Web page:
Just last year, Harvard and MIT were sued by the NAD for providing inaccessible web video that was either not captioned or was inadequately captioned. So this is the first case outside of the entertainment industry in which caption accuracy has been considered in determining legal ramifications. Harvard and MIT were using YouTube’s automatic captioning services on some of their videos, and so this case really reinforces that automatic captioning is not sufficient. They can’t provide an equivalent alternative for deaf and hard of hearing viewers. So they are not ADA-compliant, generally.
Arleen B. Mayerson, who was a lawyer for the NAD and one of the people who helped write the ADA, said that the ADA was meant to grow and expand and not to deny or limit the accommodations available at the time. So the argument here was that educational online videos are a public accommodation regardless of whether or not the ADA originally applied to just physical structures. Arlene said, quote, “If you are a hearing person, you are welcomed into a world of lifelong learning through access to a community offering videos on virtually any topic imaginable, from climate change to world history or the arts. No captions is like no ramp for people in wheelchairs, or signs stating that people with disabilities are not welcome,” end quote.
In June of last year, the Department of Justice submitted a statement of interest supporting the plaintiffs’ position that Harvard and MIT’s free online courses and lectures discriminate against the deaf and hard of hearing by failing to provide equal access in the form of captions. The final argument was held in September, and we’re still waiting on the decision. But the outcome will have huge implications for captioning in higher education.
Just a little bit about us, 3Play Media. We are a captioning, transcription, and translation company based in Boston. And our goal is really to simplify the whole process of captioning. We have over 1,600 customers in education, media, and entertainment, corporate markets, and the government. And some of the ways that we make it easier for you to caption your video include a cloud-based account system to manage your files, flexible turnaround options, including automated workflows, over 50 different caption file formats, the ability to import and manage existing captions, video search tools, and Spanish captioning. And I’m going to go through some of those tools right now.
First of all, accuracy and quality are extremely important to us. We comply with all the FCC’s quality standards and best practices, and we guarantee at least 99% accuracy on our captions. And we tend to average higher than that, about 99.6% accuracy.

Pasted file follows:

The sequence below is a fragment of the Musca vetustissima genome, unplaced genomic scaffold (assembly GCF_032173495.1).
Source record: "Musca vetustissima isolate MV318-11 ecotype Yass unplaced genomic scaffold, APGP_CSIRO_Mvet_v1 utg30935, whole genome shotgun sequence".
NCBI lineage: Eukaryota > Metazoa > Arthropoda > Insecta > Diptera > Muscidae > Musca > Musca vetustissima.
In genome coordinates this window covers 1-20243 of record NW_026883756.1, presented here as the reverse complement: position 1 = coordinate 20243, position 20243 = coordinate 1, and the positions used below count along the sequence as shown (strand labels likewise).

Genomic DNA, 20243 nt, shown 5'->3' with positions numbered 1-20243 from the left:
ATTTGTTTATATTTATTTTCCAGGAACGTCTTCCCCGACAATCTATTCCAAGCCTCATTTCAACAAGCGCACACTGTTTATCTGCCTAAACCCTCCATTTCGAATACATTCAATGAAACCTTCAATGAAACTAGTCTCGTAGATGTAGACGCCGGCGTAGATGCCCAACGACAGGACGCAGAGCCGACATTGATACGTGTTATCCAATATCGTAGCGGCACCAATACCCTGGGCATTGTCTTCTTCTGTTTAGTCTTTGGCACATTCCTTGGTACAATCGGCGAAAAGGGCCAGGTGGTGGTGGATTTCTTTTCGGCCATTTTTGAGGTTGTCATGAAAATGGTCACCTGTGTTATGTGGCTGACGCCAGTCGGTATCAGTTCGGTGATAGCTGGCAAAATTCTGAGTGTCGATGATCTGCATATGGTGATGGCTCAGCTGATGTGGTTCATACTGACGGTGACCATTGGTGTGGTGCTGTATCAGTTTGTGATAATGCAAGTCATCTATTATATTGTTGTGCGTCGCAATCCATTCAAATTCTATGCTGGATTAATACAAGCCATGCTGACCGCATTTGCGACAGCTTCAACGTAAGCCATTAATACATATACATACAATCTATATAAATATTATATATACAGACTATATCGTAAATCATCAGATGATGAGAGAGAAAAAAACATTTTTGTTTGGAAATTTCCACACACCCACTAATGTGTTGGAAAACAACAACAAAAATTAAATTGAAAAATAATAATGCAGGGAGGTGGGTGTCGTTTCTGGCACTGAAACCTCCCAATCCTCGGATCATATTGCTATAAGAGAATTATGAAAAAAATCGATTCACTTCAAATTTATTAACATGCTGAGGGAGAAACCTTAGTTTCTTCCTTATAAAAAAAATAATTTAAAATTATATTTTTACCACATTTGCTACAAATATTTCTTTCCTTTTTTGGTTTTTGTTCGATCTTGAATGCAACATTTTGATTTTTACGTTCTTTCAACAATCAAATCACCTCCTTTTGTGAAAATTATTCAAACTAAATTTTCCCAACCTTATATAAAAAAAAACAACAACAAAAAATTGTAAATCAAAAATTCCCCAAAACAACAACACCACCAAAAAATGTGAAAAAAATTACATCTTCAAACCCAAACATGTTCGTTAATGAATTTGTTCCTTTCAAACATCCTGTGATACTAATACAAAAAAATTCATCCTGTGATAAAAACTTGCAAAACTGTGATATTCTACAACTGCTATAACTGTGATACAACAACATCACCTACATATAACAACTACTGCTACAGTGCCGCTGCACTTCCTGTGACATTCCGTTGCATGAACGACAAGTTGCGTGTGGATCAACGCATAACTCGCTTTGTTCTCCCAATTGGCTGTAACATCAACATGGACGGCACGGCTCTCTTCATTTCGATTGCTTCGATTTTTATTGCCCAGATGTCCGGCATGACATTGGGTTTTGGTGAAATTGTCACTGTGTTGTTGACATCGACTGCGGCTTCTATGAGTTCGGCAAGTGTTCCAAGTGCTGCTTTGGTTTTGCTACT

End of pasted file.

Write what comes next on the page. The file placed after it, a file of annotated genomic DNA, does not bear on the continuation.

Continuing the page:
We have a three-step process for captioning. We first put the content through automatic speech recognition, which gives us a rough timecoded-to-the-word transcript that is obviously not adequate for accuracy.
So from there, it gets reviewed by one of our 1,000-plus professionally certified transcriptionists who are all US-based. And they go through and clean up the automatic transcript. They research difficult terms, proper names. They can flag anything they’re not sure about.
And then the final step is for quality control, a QA person who reviews the editor’s work, and they research any of the flags that the editor made to make sure you end up with a flawless transcript. All of our transcriptionists and QA personnel go through a rigorous certification program before they ever touch a file.
And we actually now have algorithms that match editors with expertise to corresponding content. So if one of our transcriptionists was a former developer, we could match them to STEM content. A former nurse might review a medical video. And this not only makes the editors happier, it cuts down on review time and ensures greater accuracy.
You can also upload cheat sheets or vocabulary lists for specific terminology in your file or to your account in general. So that way, transcriptionists can quickly access any specific words that might be difficult for them to verify. And again, that really helps to ensure accuracy.
We offer flexible upload and turnaround options. On our secure online account system, you can upload your videos from your computer, submit videos via links, FTP, or with an API, or use one of our integrations. Our account system is all web-based, so there’s nothing to install. And you can access it from any device connected to the internet.